And that’s all I have to say about it. For now.
* MAIN STREET NEWS: I interrupt this open line to pass along a city news release on a Main Street project that has been on simmer for several years now, but is said to be getting seriously underway:
On Thursday July, 25, 2013 Reed Realty Advisors will announce that the firm has started construction on the K Lofts, LLC project at 315 Main St. Developer Scott Reed will be joined by Mayor Mark Stodola and other officials from the City of Little Rock, Pulaski County, and the Pulaski County Brownfield program. Press time is set for 10:30am.
The K Lofts, LLC project will be comprised of 32 lofts spanning the 4 floors above Montego Café. The 32 lofts will average 700 sq. ft. and will include amenities like hard wood floors, granite counter tops, gas ranges and stainless steel appliances. They are scheduled to open in the winter of 2013. The firm will start pre-leasing in September 2013. This will be the first of two mixed use developments Reed Realty plans to deliver to downtown Little Rock by the end of 2013.
Reed Realty Advisors would like to thank the City of Little Rock, Pulaski County Brownfields, Arkansas Historic Preservation Program, Downtown Little Rock Partnership, and Iberia Bank. Their help has made this development possible. A special thanks to Jameson Architects and Fleming Structural for providing their skills for this project.
* DEATH PENALTY: HOW BRUTAL CAN WE GET? Attorney General Dustin McDaniel took his death penalty conversation to the legislature today. Not much developed. Except Sen. Jeremy “Gatorbait’ Hutchinson plugged a return to the electric chair. He thinks the statutes would allow it. Given Hutchinson’s record as a lawyer, I wouldn’t be so sure. But the re-election desperate Hutchinson fails if he thinks he’s the toughest fry cook on the block. Back in the 1970s, a legislator proposed drawing and quartering condemned inmates at War Memorial Stadium. Holy Spectacle, Batman!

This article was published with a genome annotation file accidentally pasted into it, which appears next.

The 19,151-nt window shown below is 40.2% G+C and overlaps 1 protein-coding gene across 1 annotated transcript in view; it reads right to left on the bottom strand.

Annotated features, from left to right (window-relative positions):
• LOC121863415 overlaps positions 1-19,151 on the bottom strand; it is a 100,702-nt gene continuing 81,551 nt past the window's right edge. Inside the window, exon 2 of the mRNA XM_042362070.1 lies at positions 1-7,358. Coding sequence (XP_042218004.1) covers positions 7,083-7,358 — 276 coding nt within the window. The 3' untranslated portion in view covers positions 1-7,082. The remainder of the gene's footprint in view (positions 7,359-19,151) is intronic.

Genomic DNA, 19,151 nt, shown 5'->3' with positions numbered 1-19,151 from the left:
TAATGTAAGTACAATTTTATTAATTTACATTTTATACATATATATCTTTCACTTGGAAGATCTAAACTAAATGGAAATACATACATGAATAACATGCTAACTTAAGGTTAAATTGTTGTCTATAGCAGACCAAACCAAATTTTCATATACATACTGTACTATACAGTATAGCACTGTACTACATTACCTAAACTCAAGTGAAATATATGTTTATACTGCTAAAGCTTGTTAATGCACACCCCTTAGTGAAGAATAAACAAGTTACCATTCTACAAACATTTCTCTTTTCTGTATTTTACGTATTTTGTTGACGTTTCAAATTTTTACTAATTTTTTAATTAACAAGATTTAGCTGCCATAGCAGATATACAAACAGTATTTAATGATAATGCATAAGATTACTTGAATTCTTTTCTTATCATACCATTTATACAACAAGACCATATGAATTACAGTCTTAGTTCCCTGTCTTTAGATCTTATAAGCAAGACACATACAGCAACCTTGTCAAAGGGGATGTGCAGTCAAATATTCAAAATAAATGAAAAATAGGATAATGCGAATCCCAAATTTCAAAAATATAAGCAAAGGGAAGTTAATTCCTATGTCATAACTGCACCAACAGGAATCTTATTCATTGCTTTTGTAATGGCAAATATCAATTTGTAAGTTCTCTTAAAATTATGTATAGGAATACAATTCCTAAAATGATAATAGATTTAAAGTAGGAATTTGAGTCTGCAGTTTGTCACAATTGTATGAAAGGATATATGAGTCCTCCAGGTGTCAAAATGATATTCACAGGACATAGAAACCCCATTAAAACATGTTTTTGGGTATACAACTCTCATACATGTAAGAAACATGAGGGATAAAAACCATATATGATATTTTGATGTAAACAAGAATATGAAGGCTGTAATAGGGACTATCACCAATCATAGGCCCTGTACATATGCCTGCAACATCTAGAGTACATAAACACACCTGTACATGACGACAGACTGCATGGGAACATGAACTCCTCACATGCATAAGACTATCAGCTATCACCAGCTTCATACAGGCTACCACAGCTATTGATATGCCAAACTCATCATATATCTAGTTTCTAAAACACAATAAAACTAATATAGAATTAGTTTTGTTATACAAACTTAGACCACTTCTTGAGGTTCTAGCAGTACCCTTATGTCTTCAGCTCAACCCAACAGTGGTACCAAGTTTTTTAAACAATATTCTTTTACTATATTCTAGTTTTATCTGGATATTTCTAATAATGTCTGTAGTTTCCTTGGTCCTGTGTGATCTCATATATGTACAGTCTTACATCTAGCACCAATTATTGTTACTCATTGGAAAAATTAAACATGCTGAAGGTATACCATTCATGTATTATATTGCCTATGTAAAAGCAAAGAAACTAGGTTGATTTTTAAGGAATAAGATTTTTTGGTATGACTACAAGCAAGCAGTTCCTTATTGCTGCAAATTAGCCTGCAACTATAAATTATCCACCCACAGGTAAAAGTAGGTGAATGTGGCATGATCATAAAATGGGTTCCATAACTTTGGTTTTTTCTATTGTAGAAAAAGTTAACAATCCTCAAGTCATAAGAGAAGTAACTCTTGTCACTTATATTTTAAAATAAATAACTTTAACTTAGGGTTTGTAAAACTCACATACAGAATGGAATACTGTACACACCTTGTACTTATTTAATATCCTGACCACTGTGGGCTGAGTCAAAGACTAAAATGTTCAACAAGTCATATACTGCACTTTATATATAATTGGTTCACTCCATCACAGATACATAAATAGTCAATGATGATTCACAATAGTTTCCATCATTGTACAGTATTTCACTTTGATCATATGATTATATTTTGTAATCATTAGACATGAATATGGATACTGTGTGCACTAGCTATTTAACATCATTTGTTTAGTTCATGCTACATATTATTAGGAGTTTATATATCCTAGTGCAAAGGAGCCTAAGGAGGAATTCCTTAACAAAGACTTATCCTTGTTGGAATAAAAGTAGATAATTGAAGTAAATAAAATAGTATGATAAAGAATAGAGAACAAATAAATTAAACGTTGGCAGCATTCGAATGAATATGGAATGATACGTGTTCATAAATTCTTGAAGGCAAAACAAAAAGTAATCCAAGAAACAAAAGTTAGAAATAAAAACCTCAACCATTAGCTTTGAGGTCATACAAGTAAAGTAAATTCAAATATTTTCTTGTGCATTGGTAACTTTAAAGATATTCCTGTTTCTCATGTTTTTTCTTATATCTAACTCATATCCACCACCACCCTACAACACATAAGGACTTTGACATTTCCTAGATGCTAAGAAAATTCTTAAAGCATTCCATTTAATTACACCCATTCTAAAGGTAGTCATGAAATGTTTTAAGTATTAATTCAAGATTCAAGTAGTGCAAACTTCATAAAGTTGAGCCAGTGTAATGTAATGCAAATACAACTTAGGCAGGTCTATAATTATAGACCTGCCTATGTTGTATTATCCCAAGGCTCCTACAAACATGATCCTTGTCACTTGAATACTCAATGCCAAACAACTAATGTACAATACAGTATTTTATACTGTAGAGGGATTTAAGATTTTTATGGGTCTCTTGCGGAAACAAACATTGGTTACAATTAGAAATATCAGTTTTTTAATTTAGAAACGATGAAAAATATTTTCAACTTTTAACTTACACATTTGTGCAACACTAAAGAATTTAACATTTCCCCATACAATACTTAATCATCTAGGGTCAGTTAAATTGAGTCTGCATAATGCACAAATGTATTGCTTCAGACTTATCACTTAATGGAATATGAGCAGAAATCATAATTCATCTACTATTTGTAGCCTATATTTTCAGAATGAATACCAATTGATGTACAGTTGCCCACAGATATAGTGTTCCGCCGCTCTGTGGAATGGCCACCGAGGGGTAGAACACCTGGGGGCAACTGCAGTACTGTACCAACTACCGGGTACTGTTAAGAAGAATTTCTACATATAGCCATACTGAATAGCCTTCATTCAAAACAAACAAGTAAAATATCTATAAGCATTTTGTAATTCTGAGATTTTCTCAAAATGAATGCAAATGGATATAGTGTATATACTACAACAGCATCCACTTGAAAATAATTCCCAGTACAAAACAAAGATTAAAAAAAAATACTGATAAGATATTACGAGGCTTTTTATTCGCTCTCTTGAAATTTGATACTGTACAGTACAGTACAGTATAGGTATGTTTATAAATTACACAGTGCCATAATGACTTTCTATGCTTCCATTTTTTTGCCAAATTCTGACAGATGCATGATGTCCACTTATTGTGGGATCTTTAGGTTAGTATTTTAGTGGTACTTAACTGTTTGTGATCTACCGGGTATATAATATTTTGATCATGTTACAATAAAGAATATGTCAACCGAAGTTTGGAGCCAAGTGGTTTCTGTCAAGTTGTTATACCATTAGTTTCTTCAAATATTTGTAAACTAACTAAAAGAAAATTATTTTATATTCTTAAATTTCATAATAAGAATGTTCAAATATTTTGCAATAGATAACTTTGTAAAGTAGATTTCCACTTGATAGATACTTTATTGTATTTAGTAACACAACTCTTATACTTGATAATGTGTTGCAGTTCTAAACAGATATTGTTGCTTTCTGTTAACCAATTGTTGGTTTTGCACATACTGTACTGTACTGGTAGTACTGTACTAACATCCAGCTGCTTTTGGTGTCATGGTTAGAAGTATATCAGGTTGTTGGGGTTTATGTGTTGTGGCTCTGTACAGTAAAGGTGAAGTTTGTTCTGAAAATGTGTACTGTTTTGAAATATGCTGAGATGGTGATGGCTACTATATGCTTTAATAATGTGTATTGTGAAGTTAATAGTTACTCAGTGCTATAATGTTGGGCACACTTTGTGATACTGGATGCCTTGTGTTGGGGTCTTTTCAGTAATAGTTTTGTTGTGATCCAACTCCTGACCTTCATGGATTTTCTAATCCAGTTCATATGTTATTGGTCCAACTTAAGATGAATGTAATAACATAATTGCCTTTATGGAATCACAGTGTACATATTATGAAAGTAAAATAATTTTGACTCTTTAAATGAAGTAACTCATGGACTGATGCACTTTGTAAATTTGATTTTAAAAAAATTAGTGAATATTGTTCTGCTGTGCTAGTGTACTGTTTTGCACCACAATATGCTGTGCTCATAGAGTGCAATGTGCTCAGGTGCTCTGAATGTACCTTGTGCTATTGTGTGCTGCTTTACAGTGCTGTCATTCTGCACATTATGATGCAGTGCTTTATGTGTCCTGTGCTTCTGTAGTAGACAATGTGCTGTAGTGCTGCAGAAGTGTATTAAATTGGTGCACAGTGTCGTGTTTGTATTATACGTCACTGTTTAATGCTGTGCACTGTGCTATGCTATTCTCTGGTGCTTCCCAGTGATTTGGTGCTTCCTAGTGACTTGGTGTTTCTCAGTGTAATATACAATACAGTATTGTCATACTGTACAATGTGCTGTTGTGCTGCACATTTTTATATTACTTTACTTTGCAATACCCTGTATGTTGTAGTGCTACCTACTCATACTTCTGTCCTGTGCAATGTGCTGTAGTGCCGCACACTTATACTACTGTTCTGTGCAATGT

* CRIME AND PUNISHMENT II: Legislators held yet another meeting today to complain about the parole system. They want teeth. The state is soft on crime. And so on. It’s put up or shut up time. If you want to throw away the key, throw away the key, but bring a checkbook to pay for the guards. It was left to Sen. Stephanie Flowers to inject a note of common sense, as reported by Stephens Media:
“We can sit here and say we need to lock everybody up, but I think we need to think carefully about what we are saying,” said Flowers, whose hometown is home to the state Department of Correction and to one of the largest populations of parolees in the state. “Everybody who commits a crime is not sentenced to life.”
She said one of the systemic problems she has noticed is how many parolees have not had any assistance in planning for life outside prison. Many of those on parole or probation need programs to improve their literacy or help find a job and housing, while others are in dire need of mental health services and have no idea how to find them, she added.
“You’ve got homeless parolees,” Flowers said. “We’re letting people (out of prison who) don’t have a clue in terms of how to support themselves.”
She said that under Act 570 of 2011, the Department of Community Correction was charged with improving such services.
“I haven’t seen enough of that,” said Flowers, a lawyer who said she is often in court with parole and probation violators who have been re-arrested.
I predict the legislature is not in the mood to beef up expenditures and services aimed at easing transition of prisoners to the outside world. Or, for that matter, to pay for more prisons. Much easier to pontificate and demagogue the inevitable parole failures. And cut taxes.
* HUCKSTERING: Do Mike Huckabee’s political endorsements correlate to candidates’ hiring of the political consulting firm that employs his son-in-law? That’s the suggestion here. Mike Huckabee do something for money? Say it ain’t so.